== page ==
Digikam/Exposure Blending

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Exposure Blending with digiKam

This article originally appeared in Scribbles and Snaps and is reproduced with permission from Dmitri Popov.

No matter how good your camera is, taking a well-exposed photo of a high-contrast scene like a black bird on snow can be really tricky. Even if you switch to the manual mode and tweak the exposure settings, there is still a risk that you will end up with a shot containing under- or overexposed areas. One way to solve this problem is to use exposure blending. This technique involves taking several shots of the same scene or subject with different exposures and then fusing these shots into one perfectly exposed photo.

While exposure blending sounds simple in theory, achieving usable results can be a rather laborious and time-consuming process. Fortunately, digiKam can do the donkey job for you thanks to an exposure blending tool bundled with the Kipi plugins. The exposure blending tool relies on the hugin application for processing and fusing photos, so you must install it on your machine beforehand. On Ubuntu, this can be done using the command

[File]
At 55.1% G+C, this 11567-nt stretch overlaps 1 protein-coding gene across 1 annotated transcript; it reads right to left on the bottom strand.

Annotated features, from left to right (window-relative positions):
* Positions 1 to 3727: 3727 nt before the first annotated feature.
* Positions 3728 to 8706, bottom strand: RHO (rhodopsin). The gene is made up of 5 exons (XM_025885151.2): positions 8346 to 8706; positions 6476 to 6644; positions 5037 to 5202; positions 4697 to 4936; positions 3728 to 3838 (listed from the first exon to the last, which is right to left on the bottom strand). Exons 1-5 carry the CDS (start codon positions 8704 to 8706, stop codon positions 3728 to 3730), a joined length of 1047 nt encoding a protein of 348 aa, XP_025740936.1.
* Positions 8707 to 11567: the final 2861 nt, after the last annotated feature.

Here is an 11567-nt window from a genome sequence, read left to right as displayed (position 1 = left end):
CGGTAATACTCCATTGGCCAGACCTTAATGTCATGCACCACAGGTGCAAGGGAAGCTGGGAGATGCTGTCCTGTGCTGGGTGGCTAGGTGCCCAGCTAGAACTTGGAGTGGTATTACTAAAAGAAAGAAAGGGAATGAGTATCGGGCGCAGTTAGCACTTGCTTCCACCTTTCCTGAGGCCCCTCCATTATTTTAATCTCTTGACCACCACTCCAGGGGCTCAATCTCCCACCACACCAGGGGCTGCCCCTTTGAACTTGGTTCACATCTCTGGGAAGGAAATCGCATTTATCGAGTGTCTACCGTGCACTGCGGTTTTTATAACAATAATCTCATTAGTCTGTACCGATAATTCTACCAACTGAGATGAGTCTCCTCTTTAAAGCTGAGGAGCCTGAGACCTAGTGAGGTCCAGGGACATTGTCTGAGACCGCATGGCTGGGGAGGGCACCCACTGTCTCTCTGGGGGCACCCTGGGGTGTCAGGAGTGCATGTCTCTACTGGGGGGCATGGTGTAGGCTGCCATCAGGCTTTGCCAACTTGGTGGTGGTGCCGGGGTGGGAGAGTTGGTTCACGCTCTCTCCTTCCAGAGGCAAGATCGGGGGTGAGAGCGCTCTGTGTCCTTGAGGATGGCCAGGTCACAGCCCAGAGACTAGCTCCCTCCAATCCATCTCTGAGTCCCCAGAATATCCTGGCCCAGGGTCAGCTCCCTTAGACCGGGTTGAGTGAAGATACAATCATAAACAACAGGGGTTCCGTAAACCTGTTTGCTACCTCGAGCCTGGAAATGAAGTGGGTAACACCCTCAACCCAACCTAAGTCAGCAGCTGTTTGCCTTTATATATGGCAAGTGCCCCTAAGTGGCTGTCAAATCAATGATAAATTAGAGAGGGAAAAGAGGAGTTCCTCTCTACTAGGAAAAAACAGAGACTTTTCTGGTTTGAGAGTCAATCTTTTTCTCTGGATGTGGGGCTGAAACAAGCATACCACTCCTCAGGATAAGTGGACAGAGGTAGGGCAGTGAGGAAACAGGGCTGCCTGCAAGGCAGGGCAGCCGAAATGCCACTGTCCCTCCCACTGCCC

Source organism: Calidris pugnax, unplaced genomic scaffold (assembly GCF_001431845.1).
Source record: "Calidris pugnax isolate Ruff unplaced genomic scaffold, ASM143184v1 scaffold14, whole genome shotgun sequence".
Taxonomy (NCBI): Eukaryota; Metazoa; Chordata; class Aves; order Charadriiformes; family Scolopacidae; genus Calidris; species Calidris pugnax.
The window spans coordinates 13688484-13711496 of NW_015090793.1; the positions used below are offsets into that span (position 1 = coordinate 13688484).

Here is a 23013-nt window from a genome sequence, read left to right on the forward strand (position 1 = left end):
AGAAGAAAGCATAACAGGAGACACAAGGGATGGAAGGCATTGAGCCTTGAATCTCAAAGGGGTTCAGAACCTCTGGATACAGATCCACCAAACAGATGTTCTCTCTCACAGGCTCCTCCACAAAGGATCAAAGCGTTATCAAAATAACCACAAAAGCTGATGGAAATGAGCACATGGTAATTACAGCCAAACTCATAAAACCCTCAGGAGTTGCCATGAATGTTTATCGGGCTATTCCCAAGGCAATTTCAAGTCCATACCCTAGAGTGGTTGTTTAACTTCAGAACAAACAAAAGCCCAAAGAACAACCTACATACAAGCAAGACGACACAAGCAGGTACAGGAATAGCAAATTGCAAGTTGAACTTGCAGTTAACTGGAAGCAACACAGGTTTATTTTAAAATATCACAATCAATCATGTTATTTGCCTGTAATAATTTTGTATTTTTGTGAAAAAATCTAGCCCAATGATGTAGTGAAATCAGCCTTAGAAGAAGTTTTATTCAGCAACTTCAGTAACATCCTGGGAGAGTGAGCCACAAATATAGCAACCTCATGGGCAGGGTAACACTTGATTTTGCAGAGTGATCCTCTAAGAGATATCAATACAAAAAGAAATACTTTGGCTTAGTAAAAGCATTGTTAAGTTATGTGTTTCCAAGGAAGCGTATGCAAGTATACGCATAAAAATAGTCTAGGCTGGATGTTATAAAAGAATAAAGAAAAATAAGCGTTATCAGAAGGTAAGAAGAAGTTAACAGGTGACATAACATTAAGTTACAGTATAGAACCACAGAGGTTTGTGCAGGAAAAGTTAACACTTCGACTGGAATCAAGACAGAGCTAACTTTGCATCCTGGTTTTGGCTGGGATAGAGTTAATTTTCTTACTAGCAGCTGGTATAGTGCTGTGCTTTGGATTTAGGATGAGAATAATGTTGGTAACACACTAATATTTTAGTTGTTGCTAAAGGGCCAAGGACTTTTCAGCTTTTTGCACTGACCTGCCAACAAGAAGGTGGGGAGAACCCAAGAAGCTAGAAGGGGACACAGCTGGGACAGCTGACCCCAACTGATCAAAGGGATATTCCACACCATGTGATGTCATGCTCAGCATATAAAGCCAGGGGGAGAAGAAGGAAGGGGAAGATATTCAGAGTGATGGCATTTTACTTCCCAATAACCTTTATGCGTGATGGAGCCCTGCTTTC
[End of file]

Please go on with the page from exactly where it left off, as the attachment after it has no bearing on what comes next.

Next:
sudo apt-get install hugin

To keep things tidy, move the photos you want to blend into a separate album, select them using the Ctrl+A keyboard shortcut, and choose Tools -> Blend bracketed images. This opens the Exposure Blending Import wizard that guides you through the entire process. In the Set Bracketed Images window, add other photos if needed, and remove and rearrange the photos that are already in the list. Hit then the Next button to move to the next step. digiKam can align the selected photos before blending them. This feature can come in handy if you took the photos without a tripod. If this is the case, tick the Align bracketed images check box, and press Next to start the pre-processing. Once digiKam is done, press Finish, and you will be automatically dropped into the Exposure Blending editor.

Copyright Dmitri Popov

Hit the Preview button to see the blended photo in the preview pane. If you are not satisfied with the result, you can tweak the available options, including exposure, saturation, and contrast. You can also exclude individual photos from the stack to improve the blending result. The clever part is that every time you tweak the settings and press the Preview button, digiKam generates a preview image which you can compare with the previous versions. You can then save all the generated versions, or save only the one you like most.

Although digiKam’s exposure blending tool is not the most powerful or flexible solution out there, it is capable of producing rather impressive results, especially if you are not afraid of getting your hands dirty with manually tweaking the final results.